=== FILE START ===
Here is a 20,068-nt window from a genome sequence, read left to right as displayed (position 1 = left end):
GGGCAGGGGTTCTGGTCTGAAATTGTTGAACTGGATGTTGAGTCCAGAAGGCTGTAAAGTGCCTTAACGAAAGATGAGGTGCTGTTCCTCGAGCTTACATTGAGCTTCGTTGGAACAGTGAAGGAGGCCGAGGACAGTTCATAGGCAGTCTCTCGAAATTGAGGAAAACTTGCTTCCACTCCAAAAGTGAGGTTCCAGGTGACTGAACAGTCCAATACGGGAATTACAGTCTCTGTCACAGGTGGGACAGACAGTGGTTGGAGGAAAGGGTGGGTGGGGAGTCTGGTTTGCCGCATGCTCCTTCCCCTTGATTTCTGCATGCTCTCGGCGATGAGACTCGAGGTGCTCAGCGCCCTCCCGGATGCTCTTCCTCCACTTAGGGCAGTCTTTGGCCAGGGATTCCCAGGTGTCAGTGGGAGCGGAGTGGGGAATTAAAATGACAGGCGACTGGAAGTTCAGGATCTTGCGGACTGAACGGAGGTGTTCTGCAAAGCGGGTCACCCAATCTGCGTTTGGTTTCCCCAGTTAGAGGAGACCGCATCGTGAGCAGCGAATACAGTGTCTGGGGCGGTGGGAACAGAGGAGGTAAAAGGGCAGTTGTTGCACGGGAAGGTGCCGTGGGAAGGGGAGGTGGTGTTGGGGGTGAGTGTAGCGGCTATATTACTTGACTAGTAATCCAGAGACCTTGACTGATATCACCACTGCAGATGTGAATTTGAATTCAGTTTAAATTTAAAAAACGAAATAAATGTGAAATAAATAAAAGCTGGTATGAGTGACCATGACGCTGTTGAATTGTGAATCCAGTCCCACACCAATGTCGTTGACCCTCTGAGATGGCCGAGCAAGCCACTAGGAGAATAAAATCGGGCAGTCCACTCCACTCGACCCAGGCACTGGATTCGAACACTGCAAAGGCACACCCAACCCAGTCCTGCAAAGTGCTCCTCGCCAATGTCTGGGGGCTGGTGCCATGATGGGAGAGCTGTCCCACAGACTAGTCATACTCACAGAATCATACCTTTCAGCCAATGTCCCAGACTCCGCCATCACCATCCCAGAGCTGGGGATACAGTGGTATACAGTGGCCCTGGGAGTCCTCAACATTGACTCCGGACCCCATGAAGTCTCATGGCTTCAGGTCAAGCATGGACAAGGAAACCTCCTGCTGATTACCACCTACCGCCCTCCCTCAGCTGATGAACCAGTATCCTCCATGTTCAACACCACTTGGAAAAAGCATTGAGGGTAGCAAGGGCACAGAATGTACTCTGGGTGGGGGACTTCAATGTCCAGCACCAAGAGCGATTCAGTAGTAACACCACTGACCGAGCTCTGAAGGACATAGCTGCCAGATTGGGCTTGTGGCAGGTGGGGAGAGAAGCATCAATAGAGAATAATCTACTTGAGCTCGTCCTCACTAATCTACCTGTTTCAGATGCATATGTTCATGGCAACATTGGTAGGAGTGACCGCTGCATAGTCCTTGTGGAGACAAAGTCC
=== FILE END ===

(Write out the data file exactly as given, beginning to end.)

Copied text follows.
Here is a 20,068-nt window from a genome sequence, read left to right as displayed (position 1 = left end):
GGGCAGGGGTTCTGGTCTGAAATTGTTGAACTGGATGTTGAGTCCAGAAGGCTGTAAAGTGCCTTAACGAAAGATGAGGTGCTGTTCCTCGAGCTTACATTGAGCTTCGTTGGAACAGTGAAGGAGGCCGAGGACAGTTCATAGGCAGTCTCTCGAAATTGAGGAAAACTTGCTTCCACTCCAAAAGTGAGGTTCCAGGTGACTGAACAGTCCAATACGGGAATTACAGTCTCTGTCACAGGTGGGACAGACAGTGGTTGGAGGAAAGGGTGGGTGGGGAGTCTGGTTTGCCGCATGCTCCTTCCCCTTGATTTCTGCATGCTCTCGGCGATGAGACTCGAGGTGCTCAGCGCCCTCCCGGATGCTCTTCCTCCACTTAGGGCAGTCTTTGGCCAGGGATTCCCAGGTGTCAGTGGGAGCGGAGTGGGGAATTAAAATGACAGGCGACTGGAAGTTCAGGATCTTGCGGACTGAACGGAGGTGTTCTGCAAAGCGGGTCACCCAATCTGCGTTTGGTTTCCCCAGTTAGAGGAGACCGCATCGTGAGCAGCGAATACAGTGTCTGGGGCGGTGGGAACAGAGGAGGTAAAAGGGCAGTTGTTGCACGGGAAGGTGCCGTGGGAAGGGGAGGTGGTGTTGGGGGTGAGTGTAGCGGCTATATTACTTGACTAGTAATCCAGAGACCTTGACTGATATCACCACTGCAGATGTGAATTTGAATTCAGTTTAAATTTAAAAAACGAAATAAATGTGAAATAAATAAAAGCTGGTATGAGTGACCATGACGCTGTTGAATTGTGAATCCAGTCCCACACCAATGTCGTTGACCCTCTGAGATGGCCGAGCAAGCCACTAGGAGAATAAAATCGGGCAGTCCACTCCACTCGACCCAGGCACTGGATTCGAACACTGCAAAGGCACACCCAACCCAGTCCTGCAAAGTGCTCCTCGCCAATGTCTGGGGGCTGGTGCCATGATGGGAGAGCTGTCCCACAGACTAGTCATACTCACAGAATCATACCTTTCAGCCAATGTCCCAGACTCCGCCATCACCATCCCAGAGCTGGGGATACAGTGGTATACAGTGGCCCTGGGAGTCCTCAACATTGACTCCGGACCCCATGAAGTCTCATGGCTTCAGGTCAAGCATGGACAAGGAAACCTCCTGCTGATTACCACCTACCGCCCTCCCTCAGCTGATGAACCAGTATCCTCCATGTTCAACACCACTTGGAAAAAGCATTGAGGGTAGCAAGGGCACAGAATGTACTCTGGGTGGGGGACTTCAATGTCCAGCACCAAGAGCGATTCAGTAGTAACACCACTGACCGAGCTCTGAAGGACATAGCTGCCAGATTGGGCTTGTGGCAGGTGGGGAGAGAAGCATCAATAGAGAATAATCTACTTGAGCTCGTCCTCACTAATCTACCTGTTTCAGATGCATATGTTCATGGCAACATTGGTAGGAGTGACCGCTGCATAGTCCTTGTGGAGACAAAGTCC